Biomedical Innovation | Course Outline
You are about to embark on detailed missions in science and medicine. Apply all you have learned in the BMS pathway to solve problems, design solutions, and complete each medical mission.
The following is a summary of the units of study that are included in the course for the academic year. Alignment with NGSS, Common Core, and other standards are available through the PLTW Alignment web-based tool. Activities, projects, and problems are provided to the teacher in the form of student-ready handouts, teacher's notes, and supplementary materials, including resource documents, student response sheets, and presentations.
BI Unit Summary
Problem 1 Design of an Effective Emergency Room
Problem 2 Exploring Human Physiology
Problem 3 Design of a Medical Innovation
Problem 4 Investigating Environmental Health
Problem 5 Combating a Public Health Issue
Problem 6 Molecular Biology in Action (Optional)
Problem 7 Forensic Autopsy (Optional)
Problem 1: Design of an Effective Emergency Room
In this problem students apply their knowledge of emergency medical careers, diagnostic testing and patient evaluation, human body systems, and medical interventions to analyze the workings of an emergency room and discuss inefficiencies that may hinder appropriate clinical care. Student teams will work collaboratively to design a more efficient emergency medicine delivery system. As students work through their designs, they will review research methods, practice effective presentation skills, and learn project management techniques.
Problem 2: Exploring Human Physiology
In this problem, students build upon what they know about the research process in order to design, conduct, and analyze an experimental study. Students will choose a question relating to one or more body systems that they are interested in studying and will work with a team to investigate and answer that question. As students work through the experimental process, they will review and expand what they know about experimental design, collection of data, statistical analysis of data, and the presentation of data.
Problem 3: Design of a Medical Innovation
In this problem, students review the diseases and disorders, as well as the corresponding medical interventions they have investigated in previous courses, and propose a new or better medical device, pharmaceutical, surgical procedure, or genetic intervention. Students will work with a team to build a prototype, model, or schematic of the intervention as well as develop a marketing plan for the product. As students work through this problem, they will review the design process, complete a literature review, and further practice effective presentation skills.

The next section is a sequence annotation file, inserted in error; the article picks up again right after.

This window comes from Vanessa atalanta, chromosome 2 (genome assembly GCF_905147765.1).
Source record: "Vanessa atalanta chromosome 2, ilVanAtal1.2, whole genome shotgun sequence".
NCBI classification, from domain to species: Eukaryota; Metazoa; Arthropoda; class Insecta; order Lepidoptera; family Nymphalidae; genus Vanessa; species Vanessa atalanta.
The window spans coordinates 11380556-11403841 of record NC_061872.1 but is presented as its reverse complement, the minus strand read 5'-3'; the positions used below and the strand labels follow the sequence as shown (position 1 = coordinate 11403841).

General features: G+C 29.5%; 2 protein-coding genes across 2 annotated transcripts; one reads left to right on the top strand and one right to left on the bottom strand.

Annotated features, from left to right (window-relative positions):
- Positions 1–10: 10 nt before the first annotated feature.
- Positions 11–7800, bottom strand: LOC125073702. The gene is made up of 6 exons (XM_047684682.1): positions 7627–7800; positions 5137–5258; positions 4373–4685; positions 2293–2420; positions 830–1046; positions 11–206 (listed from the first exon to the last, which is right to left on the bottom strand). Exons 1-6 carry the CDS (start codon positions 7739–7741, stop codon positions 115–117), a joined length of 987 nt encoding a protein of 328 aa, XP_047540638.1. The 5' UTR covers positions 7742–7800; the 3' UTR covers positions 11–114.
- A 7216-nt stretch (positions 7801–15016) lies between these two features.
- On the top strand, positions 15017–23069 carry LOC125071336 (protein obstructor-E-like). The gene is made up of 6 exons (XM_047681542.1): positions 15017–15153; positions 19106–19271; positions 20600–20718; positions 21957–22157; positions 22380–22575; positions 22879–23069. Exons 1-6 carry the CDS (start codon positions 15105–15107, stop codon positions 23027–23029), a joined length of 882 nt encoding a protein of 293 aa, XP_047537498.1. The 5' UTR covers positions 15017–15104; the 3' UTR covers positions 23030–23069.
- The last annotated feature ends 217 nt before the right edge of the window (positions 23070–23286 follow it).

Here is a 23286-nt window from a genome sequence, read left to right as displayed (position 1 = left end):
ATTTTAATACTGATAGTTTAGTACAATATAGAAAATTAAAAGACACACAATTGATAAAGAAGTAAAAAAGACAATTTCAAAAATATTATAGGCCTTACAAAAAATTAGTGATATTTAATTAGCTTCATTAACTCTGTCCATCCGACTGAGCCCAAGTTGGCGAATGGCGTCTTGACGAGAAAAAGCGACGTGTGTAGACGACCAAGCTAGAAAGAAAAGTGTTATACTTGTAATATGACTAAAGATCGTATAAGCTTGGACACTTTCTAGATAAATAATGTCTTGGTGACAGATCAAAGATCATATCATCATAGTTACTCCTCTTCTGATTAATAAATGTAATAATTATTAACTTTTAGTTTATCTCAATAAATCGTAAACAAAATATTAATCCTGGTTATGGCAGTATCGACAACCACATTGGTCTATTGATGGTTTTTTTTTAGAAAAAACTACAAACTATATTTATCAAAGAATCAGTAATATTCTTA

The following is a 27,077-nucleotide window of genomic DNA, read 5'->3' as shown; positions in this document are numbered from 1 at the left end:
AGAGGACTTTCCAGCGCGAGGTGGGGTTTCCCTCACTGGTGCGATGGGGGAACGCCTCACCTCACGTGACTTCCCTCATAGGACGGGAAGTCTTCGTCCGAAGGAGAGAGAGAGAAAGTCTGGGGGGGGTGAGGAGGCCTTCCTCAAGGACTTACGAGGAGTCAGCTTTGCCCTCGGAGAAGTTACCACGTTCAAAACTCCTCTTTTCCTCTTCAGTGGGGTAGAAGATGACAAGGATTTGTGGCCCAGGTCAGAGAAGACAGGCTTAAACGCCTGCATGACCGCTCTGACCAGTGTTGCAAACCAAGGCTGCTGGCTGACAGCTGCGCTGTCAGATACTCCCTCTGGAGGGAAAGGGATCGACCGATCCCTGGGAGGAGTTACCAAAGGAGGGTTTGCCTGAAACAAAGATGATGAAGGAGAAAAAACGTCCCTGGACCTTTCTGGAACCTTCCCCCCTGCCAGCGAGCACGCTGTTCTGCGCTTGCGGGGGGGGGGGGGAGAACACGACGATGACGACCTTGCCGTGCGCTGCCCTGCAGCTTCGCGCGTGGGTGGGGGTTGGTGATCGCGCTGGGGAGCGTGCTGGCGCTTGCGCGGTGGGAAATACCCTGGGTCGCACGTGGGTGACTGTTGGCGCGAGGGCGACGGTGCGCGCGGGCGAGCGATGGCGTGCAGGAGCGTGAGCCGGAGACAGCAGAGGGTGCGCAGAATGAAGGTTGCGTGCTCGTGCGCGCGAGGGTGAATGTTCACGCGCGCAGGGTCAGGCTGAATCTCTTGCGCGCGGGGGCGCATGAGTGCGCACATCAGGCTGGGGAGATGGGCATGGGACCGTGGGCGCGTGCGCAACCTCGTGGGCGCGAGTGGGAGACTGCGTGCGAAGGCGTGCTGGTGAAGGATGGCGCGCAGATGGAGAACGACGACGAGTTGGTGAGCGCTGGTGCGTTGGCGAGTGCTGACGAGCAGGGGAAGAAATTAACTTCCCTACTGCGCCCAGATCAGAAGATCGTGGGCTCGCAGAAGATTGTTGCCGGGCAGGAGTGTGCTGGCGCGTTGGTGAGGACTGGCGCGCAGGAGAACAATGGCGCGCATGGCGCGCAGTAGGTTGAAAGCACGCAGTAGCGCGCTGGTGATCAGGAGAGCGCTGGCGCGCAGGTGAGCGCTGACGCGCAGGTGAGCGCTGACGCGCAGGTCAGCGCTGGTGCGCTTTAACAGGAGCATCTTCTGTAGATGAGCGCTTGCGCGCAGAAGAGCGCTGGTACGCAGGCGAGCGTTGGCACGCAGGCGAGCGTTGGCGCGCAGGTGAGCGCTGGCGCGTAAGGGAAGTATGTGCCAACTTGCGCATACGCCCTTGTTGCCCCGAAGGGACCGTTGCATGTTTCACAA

Problem 4: Investigating Environmental Health
In this problem, students will explore how substances or chemicals in the environment impact human health. Students will investigate a disease cluster in a fictional family and assess the activities of the individuals for environmental risks. Students will test water samples for the presence of contaminants that could be detrimental to human health and use molecular biology techniques to identify specific microorganisms. Students will explore the field of toxicology and design an experiment to test the effects of a particular chemical and doses of that chemical on plant growth. Students will then compile a comprehensive environmental health profile and action plan for their local area.
Problem 5: Combating a Public Health Issue
In this problem, students draw on information they have learned in previous courses about public health, epidemiology, and disease diagnosis to work through one of two epidemiology studies. In each study, students will analyze data to define the outbreak, generate a hypothesis by diagnosing the patients’ symptoms and identifying the disease pathogen, design and analyze an epidemiological study to test the hypothesis, and outline a plan for initiating control and prevention measures. Students will then identify a local, national, or global public health crisis and write a mini-grant proposal, based on the National Institutes of Health grant structure, outlining a plan with intervention strategies. As students work through this problem, they will review evidence analysis, the design process, methodology, and analyze study data to evaluate risk.
Problem 6: Molecular Biology in Action (Optional)
In this problem, students will complete a multi-step, long-term molecular biology experiment. Students will design and work through a protocol to construct and clone recombinant DNA. They will perform DNA ligation and bacterial transformation, as well as restriction analysis of the completed plasmid. Alternatively, students will work through a more in-depth DNA cloning and sequencing project. This laboratory investigation provides students with the opportunity to isolate plant DNA, perform a ligation and bacterial transformation, purify a plasmid, submit DNA for sequencing, and present all work to GenBank, the NIH genetic sequence database, for publication. As students work through either of these projects, they will learn new laboratory skills, practice laboratory troubleshooting techniques, and review proper protocol for research notebook documentation.
Problem 7: Forensic Autopsy (Optional)
In this problem, students will work as medical experts to work through mysterious death cases. First, as forensic pathologists, students will examine a fetal pig using the same protocol as a human autopsy. Second, students will draw on information they have learned in previous courses about human body systems to design a fictional case of death. Students will showcase the clues left behind in the body and tell the story of how the person died through medical documents, including an autopsy report and medical history forms. Students will finally be tasked with solving another group’s proposed case.